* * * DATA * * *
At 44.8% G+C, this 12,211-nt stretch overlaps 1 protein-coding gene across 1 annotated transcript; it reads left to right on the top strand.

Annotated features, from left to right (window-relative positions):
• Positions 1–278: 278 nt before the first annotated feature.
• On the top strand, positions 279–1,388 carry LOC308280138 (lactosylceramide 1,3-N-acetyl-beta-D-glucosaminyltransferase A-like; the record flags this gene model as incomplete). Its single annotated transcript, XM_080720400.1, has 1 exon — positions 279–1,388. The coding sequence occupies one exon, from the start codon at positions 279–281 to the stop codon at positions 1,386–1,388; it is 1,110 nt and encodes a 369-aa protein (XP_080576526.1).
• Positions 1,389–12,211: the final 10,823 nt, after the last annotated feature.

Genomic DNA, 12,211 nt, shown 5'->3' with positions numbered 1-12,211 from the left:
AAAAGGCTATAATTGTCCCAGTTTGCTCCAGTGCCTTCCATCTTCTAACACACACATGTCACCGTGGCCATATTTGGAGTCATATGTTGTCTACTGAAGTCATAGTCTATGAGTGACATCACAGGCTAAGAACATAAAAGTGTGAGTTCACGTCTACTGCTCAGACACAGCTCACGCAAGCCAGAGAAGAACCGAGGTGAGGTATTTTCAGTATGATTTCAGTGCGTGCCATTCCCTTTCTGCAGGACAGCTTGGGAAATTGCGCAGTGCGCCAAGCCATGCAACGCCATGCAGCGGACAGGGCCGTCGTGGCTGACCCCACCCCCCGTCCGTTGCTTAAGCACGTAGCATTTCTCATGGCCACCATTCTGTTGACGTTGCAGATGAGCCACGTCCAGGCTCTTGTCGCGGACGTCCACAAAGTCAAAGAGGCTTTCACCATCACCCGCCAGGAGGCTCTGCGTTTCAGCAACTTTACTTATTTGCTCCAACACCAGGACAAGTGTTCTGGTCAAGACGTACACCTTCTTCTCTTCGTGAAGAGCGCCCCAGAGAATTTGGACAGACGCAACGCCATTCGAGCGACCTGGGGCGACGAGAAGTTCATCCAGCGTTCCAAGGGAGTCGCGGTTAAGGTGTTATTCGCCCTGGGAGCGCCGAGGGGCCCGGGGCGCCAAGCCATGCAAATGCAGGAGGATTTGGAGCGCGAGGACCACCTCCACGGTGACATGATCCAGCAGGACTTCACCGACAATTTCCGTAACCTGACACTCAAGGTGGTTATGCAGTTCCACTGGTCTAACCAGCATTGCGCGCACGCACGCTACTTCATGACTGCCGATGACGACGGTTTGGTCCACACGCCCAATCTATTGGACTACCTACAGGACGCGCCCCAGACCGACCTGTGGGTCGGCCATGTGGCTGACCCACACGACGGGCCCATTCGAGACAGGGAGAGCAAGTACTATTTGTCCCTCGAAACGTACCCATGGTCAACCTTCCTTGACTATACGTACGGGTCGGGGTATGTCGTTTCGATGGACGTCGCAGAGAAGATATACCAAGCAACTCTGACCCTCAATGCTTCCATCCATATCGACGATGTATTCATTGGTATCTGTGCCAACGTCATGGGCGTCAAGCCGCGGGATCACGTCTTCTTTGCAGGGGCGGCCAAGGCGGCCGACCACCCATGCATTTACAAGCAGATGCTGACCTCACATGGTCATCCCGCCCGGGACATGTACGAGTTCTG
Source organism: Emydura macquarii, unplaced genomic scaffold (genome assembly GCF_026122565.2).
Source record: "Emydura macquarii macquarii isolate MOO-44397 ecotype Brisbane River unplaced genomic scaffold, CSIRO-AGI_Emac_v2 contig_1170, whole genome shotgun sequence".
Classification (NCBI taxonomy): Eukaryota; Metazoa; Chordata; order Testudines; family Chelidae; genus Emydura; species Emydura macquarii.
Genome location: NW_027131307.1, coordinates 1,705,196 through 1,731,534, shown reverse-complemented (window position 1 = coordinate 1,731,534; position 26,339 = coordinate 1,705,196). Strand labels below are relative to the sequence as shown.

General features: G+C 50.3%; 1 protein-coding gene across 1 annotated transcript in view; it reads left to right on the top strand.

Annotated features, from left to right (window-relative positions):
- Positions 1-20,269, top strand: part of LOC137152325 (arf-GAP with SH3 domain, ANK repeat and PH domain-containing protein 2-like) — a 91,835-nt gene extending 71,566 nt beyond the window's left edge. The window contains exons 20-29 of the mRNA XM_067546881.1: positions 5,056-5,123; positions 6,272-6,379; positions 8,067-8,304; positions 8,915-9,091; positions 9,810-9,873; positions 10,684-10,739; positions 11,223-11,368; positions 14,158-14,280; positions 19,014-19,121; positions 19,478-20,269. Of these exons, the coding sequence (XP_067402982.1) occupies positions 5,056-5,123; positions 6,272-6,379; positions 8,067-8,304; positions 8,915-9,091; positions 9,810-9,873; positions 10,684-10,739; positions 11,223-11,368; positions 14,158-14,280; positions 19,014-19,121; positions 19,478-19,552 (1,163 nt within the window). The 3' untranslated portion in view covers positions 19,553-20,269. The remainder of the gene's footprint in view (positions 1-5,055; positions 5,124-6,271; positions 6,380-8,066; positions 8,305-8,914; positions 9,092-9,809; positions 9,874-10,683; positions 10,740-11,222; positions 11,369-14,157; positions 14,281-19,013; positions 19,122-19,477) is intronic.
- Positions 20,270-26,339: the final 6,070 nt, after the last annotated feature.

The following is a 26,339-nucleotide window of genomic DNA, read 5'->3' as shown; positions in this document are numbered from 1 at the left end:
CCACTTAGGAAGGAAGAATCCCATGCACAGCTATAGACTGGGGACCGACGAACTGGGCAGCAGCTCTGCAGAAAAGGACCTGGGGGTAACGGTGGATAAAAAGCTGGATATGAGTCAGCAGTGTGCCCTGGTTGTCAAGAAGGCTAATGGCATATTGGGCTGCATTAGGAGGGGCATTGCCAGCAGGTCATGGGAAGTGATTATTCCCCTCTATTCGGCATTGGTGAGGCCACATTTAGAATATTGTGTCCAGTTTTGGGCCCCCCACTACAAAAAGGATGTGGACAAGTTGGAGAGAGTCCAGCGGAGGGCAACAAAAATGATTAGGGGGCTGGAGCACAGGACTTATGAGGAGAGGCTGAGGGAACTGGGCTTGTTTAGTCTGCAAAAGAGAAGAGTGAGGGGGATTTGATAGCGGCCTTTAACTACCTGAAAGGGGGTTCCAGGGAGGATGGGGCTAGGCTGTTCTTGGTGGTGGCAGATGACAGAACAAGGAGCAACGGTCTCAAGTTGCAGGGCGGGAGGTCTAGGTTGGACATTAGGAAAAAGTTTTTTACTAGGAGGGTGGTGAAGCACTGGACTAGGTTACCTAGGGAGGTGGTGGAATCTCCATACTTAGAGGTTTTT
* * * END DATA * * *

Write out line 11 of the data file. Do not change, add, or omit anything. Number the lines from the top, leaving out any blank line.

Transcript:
Genome location: NW_027131307.1, coordinates 1,705,196 through 1,731,534, shown reverse-complemented (window position 1 = coordinate 1,731,534; position 26,339 = coordinate 1,705,196). Strand labels below are relative to the sequence as shown.